Now, buyer C is surely going to be disappointed to know this and they have all the right to feel betrayed by the seller but they can’t do anything about it.

Such scenarios are very common in the real estate industry and make it difficult – especially for the agents – to maintain the integrity of the highest, best, and FINAL strategy as some buyers just don’t understand the final part of the process.

What is the solution to this?

As a seller, you and your agent, can maintain the integrity of the tactic by going with “NOT Final” strategy.

This way, you will not only get highest and best offer from the buyers but the losing bidders will get another shot to improve their offers. Also, with this tactic, there are high chances that you will get the right buyer. By “right” buyer we mean the proper right one – the one whose offer has the highest price and the best terms. Something which would not have been possible with the highest, best, and final strategy.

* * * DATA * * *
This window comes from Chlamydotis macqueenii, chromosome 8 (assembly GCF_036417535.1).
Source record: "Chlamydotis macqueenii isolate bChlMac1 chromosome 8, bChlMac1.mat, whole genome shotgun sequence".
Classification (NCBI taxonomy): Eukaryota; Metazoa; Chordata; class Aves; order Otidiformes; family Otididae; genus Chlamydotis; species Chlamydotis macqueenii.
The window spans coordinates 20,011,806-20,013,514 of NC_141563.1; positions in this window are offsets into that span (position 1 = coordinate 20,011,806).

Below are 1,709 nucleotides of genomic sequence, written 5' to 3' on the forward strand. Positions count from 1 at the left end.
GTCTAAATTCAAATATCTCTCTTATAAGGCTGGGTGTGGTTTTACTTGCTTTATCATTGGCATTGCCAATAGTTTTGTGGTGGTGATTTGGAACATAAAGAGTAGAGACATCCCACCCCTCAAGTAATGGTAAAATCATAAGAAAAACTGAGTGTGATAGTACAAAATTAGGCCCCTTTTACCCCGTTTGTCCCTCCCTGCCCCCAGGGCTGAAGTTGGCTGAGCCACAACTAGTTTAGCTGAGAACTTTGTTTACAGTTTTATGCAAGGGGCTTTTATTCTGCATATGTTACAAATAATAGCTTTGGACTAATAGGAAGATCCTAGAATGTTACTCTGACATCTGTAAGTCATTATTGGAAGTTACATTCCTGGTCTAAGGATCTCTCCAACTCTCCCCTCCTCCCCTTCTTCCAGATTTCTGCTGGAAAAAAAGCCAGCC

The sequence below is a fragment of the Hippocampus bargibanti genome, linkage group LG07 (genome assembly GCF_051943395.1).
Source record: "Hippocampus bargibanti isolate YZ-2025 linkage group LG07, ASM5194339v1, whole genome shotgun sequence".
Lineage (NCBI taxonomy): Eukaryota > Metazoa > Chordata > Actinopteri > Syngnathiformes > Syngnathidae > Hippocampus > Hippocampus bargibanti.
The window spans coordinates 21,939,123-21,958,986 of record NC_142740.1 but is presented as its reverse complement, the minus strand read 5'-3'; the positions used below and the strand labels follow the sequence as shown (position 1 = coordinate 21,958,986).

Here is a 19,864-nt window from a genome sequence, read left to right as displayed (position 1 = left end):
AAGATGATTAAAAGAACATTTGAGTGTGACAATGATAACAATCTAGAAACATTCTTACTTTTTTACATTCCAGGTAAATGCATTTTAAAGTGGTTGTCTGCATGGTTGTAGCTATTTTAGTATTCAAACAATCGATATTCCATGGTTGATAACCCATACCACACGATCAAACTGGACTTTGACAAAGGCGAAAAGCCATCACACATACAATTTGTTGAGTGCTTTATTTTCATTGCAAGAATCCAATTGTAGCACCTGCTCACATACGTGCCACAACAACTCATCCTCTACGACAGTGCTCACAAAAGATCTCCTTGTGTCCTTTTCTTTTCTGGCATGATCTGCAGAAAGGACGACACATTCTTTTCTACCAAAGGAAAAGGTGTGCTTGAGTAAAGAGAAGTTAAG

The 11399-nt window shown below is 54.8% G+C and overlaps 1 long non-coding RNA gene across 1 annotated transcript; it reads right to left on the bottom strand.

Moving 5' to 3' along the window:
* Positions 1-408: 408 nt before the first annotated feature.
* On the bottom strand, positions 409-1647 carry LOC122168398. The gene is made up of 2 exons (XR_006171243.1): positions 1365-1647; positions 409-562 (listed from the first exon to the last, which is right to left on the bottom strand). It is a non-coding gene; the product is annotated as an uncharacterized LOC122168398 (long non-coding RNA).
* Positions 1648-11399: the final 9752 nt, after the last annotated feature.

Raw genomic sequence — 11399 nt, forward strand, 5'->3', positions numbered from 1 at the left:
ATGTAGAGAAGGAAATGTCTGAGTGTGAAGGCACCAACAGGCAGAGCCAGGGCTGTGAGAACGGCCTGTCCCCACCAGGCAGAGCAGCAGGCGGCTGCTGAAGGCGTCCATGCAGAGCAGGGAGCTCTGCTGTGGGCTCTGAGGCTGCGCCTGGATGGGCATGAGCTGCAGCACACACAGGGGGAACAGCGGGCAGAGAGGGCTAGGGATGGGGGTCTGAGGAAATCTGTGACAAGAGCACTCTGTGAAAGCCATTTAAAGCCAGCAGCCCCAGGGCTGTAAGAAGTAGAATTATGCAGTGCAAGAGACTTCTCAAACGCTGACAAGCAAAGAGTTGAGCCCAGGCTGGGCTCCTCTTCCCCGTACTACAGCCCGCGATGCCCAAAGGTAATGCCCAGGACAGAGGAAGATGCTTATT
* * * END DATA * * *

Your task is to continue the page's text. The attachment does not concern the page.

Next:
Conclusion

As a seller, in case of multiple offers, going with the highest, best, and final offer strategy cannot just enable you to complete the process speedily but also can let you sell your home for a higher price than your asking price. It can also give you a “best deal” with no stringent conditions or a quicker closing date.

But just remember, the strategy is highest and best, not just highest. As a seller, you should not be fooled with high prices but should always go for a deal that closes on time with fewer obligations on your side.